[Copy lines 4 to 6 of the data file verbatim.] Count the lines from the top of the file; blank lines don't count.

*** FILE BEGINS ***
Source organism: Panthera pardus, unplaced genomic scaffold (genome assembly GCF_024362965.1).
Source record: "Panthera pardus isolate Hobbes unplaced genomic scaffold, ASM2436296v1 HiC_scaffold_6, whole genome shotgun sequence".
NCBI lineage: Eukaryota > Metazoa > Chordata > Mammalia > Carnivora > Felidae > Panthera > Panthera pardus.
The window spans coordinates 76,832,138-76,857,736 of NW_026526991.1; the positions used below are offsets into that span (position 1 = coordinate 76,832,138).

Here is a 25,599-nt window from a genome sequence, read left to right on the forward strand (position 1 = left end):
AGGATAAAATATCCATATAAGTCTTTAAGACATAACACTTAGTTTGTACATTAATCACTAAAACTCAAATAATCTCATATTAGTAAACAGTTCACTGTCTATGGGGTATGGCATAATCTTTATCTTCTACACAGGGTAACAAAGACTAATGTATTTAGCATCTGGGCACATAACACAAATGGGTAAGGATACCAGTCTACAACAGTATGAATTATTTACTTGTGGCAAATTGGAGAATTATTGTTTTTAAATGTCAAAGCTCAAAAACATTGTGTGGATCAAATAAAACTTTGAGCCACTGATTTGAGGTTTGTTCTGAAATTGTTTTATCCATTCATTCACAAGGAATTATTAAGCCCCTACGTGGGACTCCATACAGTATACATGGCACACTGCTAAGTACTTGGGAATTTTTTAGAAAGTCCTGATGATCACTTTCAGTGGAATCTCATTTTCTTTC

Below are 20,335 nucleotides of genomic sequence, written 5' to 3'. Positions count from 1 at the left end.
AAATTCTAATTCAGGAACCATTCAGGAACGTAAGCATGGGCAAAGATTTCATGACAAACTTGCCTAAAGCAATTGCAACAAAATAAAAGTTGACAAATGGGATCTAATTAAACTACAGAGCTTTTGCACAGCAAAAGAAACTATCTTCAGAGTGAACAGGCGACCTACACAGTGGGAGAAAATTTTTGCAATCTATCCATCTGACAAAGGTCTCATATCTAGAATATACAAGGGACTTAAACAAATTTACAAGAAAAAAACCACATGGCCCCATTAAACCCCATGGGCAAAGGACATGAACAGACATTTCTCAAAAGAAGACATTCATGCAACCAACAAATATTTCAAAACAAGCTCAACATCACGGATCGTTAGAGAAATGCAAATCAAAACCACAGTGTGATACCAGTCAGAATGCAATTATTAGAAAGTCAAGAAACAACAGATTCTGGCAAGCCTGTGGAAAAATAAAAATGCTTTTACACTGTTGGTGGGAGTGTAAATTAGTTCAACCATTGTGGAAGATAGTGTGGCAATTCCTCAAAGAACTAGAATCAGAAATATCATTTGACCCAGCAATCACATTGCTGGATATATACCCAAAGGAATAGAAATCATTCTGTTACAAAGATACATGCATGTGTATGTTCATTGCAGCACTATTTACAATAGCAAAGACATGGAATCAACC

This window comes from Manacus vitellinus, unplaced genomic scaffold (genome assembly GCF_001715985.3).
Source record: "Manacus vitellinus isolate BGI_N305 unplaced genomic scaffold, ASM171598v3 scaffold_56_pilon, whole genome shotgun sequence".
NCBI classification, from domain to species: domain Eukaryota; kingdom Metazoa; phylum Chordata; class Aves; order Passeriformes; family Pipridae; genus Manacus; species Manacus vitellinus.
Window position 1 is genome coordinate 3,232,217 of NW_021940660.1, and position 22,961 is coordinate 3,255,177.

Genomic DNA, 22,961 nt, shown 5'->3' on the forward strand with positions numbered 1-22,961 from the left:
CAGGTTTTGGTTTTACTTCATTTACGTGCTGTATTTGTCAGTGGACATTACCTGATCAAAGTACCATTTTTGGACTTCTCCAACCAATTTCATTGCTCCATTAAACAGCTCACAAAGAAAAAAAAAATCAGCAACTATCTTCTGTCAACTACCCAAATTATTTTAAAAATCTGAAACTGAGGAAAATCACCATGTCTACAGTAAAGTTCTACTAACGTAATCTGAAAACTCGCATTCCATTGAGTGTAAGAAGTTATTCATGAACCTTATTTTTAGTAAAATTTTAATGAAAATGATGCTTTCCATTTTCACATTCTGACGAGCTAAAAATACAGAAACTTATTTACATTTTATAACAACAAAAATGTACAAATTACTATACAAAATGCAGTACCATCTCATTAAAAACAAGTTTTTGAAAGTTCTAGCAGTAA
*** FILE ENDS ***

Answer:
The window spans coordinates 76,832,138-76,857,736 of NW_026526991.1; the positions used below are offsets into that span (position 1 = coordinate 76,832,138).

Here is a 25,599-nt window from a genome sequence, read left to right on the forward strand (position 1 = left end):
AGGATAAAATATCCATATAAGTCTTTAAGACATAACACTTAGTTTGTACATTAATCACTAAAACTCAAATAATCTCATATTAGTAAACAGTTCACTGTCTATGGGGTATGGCATAATCTTTATCTTCTACACAGGGTAACAAAGACTAATGTATTTAGCATCTGGGCACATAACACAAATGGGTAAGGATACCAGTCTACAACAGTATGAATTATTTACTTGTGGCAAATTGGAGAATTATTGTTTTTAAATGTCAAAGCTCAAAAACATTGTGTGGATCAAATAAAACTTTGAGCCACTGATTTGAGGTTTGTTCTGAAATTGTTTTATCCATTCATTCACAAGGAATTATTAAGCCCCTACGTGGGACTCCATACAGTATACATGGCACACTGCTAAGTACTTGGGAATTTTTTAGAAAGTCCTGATGATCACTTTCAGTGGAATCTCATTTTCTTTC